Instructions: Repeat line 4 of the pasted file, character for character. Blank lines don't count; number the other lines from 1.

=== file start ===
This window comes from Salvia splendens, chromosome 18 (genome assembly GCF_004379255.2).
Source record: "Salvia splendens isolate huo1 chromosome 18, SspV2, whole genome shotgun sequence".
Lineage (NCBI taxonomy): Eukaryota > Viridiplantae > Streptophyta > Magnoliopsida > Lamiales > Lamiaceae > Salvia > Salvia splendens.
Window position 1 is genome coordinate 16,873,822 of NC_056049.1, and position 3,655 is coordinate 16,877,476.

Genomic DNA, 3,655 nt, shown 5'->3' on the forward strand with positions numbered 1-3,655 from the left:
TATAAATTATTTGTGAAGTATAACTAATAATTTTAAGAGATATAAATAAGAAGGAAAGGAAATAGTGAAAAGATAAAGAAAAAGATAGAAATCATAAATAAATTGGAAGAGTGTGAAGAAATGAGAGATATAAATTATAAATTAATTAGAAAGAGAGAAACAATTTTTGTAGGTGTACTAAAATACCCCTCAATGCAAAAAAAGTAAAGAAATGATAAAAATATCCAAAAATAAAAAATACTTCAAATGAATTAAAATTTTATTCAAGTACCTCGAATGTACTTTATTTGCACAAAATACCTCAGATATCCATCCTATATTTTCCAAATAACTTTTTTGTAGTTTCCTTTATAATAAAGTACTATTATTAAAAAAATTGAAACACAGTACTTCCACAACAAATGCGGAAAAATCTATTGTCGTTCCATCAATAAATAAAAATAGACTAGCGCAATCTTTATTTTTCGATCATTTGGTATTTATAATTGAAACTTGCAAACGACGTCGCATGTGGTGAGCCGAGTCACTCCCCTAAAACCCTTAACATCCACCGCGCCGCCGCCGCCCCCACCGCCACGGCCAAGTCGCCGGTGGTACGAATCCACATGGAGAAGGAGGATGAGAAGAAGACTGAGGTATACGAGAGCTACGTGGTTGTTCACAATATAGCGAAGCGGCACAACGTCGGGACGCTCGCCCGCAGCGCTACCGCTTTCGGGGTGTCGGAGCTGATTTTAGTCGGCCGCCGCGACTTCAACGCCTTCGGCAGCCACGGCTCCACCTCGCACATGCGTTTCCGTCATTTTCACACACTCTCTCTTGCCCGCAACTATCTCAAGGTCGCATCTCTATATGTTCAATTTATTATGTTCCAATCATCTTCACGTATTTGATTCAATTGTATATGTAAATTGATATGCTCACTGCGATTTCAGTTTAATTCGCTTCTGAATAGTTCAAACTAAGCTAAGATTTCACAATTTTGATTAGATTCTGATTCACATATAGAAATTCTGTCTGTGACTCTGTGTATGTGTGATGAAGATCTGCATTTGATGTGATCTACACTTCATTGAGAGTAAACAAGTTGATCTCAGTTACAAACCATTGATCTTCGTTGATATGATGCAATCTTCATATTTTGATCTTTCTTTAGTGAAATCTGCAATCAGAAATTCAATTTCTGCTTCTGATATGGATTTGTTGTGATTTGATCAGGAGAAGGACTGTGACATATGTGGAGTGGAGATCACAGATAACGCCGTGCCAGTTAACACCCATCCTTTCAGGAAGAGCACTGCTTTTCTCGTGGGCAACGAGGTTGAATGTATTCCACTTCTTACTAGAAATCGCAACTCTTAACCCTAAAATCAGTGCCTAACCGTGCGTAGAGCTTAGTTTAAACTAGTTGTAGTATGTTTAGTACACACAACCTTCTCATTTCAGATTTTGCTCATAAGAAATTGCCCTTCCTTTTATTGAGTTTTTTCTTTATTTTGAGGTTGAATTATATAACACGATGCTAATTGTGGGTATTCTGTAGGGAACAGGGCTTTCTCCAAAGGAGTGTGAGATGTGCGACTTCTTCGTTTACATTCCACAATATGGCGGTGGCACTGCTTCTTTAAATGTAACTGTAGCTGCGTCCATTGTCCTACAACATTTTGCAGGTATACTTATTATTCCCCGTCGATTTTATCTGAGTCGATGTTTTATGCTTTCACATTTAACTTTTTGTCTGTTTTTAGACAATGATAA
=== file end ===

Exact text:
Window position 1 is genome coordinate 16,873,822 of NC_056049.1, and position 3,655 is coordinate 16,877,476.